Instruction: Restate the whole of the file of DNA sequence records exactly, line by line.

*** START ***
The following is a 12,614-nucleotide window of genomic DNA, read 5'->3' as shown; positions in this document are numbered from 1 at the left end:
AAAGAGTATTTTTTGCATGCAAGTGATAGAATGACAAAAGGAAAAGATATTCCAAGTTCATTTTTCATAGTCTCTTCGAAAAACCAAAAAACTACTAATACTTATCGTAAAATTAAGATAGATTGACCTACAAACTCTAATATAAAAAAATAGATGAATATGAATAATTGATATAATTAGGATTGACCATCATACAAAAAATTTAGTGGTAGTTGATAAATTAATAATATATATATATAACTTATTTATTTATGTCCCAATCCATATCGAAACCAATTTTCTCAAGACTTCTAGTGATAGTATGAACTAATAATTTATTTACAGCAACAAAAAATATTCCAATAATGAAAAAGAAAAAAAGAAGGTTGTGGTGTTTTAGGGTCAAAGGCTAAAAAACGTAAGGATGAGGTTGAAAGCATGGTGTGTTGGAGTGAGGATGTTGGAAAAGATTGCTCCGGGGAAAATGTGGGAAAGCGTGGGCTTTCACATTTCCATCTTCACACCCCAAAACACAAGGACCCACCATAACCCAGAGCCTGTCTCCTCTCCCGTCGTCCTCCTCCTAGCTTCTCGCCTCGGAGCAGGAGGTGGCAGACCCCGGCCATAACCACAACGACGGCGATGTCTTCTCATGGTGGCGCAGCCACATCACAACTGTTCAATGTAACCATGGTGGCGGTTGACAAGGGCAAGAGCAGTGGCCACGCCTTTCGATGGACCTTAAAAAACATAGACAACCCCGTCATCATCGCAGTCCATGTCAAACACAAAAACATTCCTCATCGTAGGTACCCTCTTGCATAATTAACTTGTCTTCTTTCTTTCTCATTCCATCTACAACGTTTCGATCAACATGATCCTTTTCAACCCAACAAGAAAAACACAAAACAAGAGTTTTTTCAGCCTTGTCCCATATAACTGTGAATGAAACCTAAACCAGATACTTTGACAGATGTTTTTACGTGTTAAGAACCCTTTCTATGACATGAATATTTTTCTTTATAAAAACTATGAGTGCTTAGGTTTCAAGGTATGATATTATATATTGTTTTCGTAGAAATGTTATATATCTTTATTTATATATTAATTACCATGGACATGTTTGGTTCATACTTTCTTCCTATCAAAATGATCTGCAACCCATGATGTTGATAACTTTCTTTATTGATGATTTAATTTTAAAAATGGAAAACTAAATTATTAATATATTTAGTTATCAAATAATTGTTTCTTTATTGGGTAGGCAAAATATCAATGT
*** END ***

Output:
The following is a 12,614-nucleotide window of genomic DNA, read 5'->3' as shown; positions in this document are numbered from 1 at the left end:
AAAGAGTATTTTTTGCATGCAAGTGATAGAATGACAAAAGGAAAAGATATTCCAAGTTCATTTTTCATAGTCTCTTCGAAAAACCAAAAAACTACTAATACTTATCGTAAAATTAAGATAGATTGACCTACAAACTCTAATATAAAAAAATAGATGAATATGAATAATTGATATAATTAGGATTGACCATCATACAAAAAATTTAGTGGTAGTTGATAAATTAATAATATATATATATAACTTATTTATTTATGTCCCAATCCATATCGAAACCAATTTTCTCAAGACTTCTAGTGATAGTATGAACTAATAATTTATTTACAGCAACAAAAAATATTCCAATAATGAAAAAGAAAAAAAGAAGGTTGTGGTGTTTTAGGGTCAAAGGCTAAAAAACGTAAGGATGAGGTTGAAAGCATGGTGTGTTGGAGTGAGGATGTTGGAAAAGATTGCTCCGGGGAAAATGTGGGAAAGCGTGGGCTTTCACATTTCCATCTTCACACCCCAAAACACAAGGACCCACCATAACCCAGAGCCTGTCTCCTCTCCCGTCGTCCTCCTCCTAGCTTCTCGCCTCGGAGCAGGAGGTGGCAGACCCCGGCCATAACCACAACGACGGCGATGTCTTCTCATGGTGGCGCAGCCACATCACAACTGTTCAATGTAACCATGGTGGCGGTTGACAAGGGCAAGAGCAGTGGCCACGCCTTTCGATGGACCTTAAAAAACATAGACAACCCCGTCATCATCGCAGTCCATGTCAAACACAAAAACATTCCTCATCGTAGGTACCCTCTTGCATAATTAACTTGTCTTCTTTCTTTCTCATTCCATCTACAACGTTTCGATCAACATGATCCTTTTCAACCCAACAAGAAAAACACAAAACAAGAGTTTTTTCAGCCTTGTCCCATATAACTGTGAATGAAACCTAAACCAGATACTTTGACAGATGTTTTTACGTGTTAAGAACCCTTTCTATGACATGAATATTTTTCTTTATAAAAACTATGAGTGCTTAGGTTTCAAGGTATGATATTATATATTGTTTTCGTAGAAATGTTATATATCTTTATTTATATATTAATTACCATGGACATGTTTGGTTCATACTTTCTTCCTATCAAAATGATCTGCAACCCATGATGTTGATAACTTTCTTTATTGATGATTTAATTTTAAAAATGGAAAACTAAATTATTAATATATTTAGTTATCAAATAATTGTTTCTTTATTGGGTAGGCAAAATATCAATGT